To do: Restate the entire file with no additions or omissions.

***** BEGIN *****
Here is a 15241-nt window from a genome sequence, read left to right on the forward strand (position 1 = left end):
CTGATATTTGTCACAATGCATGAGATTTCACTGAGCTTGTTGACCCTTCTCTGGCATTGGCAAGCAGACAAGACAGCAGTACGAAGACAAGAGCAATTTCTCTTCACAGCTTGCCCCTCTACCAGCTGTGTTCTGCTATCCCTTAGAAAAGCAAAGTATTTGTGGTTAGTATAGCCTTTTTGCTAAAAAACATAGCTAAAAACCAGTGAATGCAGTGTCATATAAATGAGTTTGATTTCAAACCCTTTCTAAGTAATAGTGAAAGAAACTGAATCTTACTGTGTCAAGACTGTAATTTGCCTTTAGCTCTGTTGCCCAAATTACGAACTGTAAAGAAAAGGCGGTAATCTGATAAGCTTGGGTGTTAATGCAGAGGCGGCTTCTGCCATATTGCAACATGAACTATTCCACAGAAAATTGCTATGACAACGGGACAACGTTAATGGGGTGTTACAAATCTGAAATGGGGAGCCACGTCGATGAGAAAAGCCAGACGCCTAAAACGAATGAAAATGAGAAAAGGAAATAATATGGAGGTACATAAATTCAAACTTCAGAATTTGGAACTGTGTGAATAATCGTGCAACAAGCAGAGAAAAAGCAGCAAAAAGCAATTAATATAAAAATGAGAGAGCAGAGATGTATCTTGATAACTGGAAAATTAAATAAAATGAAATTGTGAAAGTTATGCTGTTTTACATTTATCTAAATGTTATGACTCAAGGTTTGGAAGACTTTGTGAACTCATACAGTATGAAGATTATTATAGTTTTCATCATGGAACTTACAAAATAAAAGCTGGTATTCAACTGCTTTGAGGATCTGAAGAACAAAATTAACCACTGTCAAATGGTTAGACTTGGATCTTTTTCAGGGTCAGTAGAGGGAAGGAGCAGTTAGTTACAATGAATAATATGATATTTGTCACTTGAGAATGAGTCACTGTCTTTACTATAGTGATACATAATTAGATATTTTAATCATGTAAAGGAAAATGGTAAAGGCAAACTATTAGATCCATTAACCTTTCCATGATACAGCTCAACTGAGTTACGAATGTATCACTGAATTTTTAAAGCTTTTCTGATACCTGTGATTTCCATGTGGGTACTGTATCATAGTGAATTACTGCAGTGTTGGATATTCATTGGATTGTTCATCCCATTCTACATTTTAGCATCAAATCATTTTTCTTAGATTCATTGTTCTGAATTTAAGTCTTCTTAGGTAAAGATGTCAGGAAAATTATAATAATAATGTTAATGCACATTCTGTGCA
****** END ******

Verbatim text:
Here is a 15241-nt window from a genome sequence, read left to right on the forward strand (position 1 = left end):
CTGATATTTGTCACAATGCATGAGATTTCACTGAGCTTGTTGACCCTTCTCTGGCATTGGCAAGCAGACAAGACAGCAGTACGAAGACAAGAGCAATTTCTCTTCACAGCTTGCCCCTCTACCAGCTGTGTTCTGCTATCCCTTAGAAAAGCAAAGTATTTGTGGTTAGTATAGCCTTTTTGCTAAAAAACATAGCTAAAAACCAGTGAATGCAGTGTCATATAAATGAGTTTGATTTCAAACCCTTTCTAAGTAATAGTGAAAGAAACTGAATCTTACTGTGTCAAGACTGTAATTTGCCTTTAGCTCTGTTGCCCAAATTACGAACTGTAAAGAAAAGGCGGTAATCTGATAAGCTTGGGTGTTAATGCAGAGGCGGCTTCTGCCATATTGCAACATGAACTATTCCACAGAAAATTGCTATGACAACGGGACAACGTTAATGGGGTGTTACAAATCTGAAATGGGGAGCCACGTCGATGAGAAAAGCCAGACGCCTAAAACGAATGAAAATGAGAAAAGGAAATAATATGGAGGTACATAAATTCAAACTTCAGAATTTGGAACTGTGTGAATAATCGTGCAACAAGCAGAGAAAAAGCAGCAAAAAGCAATTAATATAAAAATGAGAGAGCAGAGATGTATCTTGATAACTGGAAAATTAAATAAAATGAAATTGTGAAAGTTATGCTGTTTTACATTTATCTAAATGTTATGACTCAAGGTTTGGAAGACTTTGTGAACTCATACAGTATGAAGATTATTATAGTTTTCATCATGGAACTTACAAAATAAAAGCTGGTATTCAACTGCTTTGAGGATCTGAAGAACAAAATTAACCACTGTCAAATGGTTAGACTTGGATCTTTTTCAGGGTCAGTAGAGGGAAGGAGCAGTTAGTTACAATGAATAATATGATATTTGTCACTTGAGAATGAGTCACTGTCTTTACTATAGTGATACATAATTAGATATTTTAATCATGTAAAGGAAAATGGTAAAGGCAAACTATTAGATCCATTAACCTTTCCATGATACAGCTCAACTGAGTTACGAATGTATCACTGAATTTTTAAAGCTTTTCTGATACCTGTGATTTCCATGTGGGTACTGTATCATAGTGAATTACTGCAGTGTTGGATATTCATTGGATTGTTCATCCCATTCTACATTTTAGCATCAAATCATTTTTCTTAGATTCATTGTTCTGAATTTAAGTCTTCTTAGGTAAAGATGTCAGGAAAATTATAATAATAATGTTAATGCACATTCTGTGCA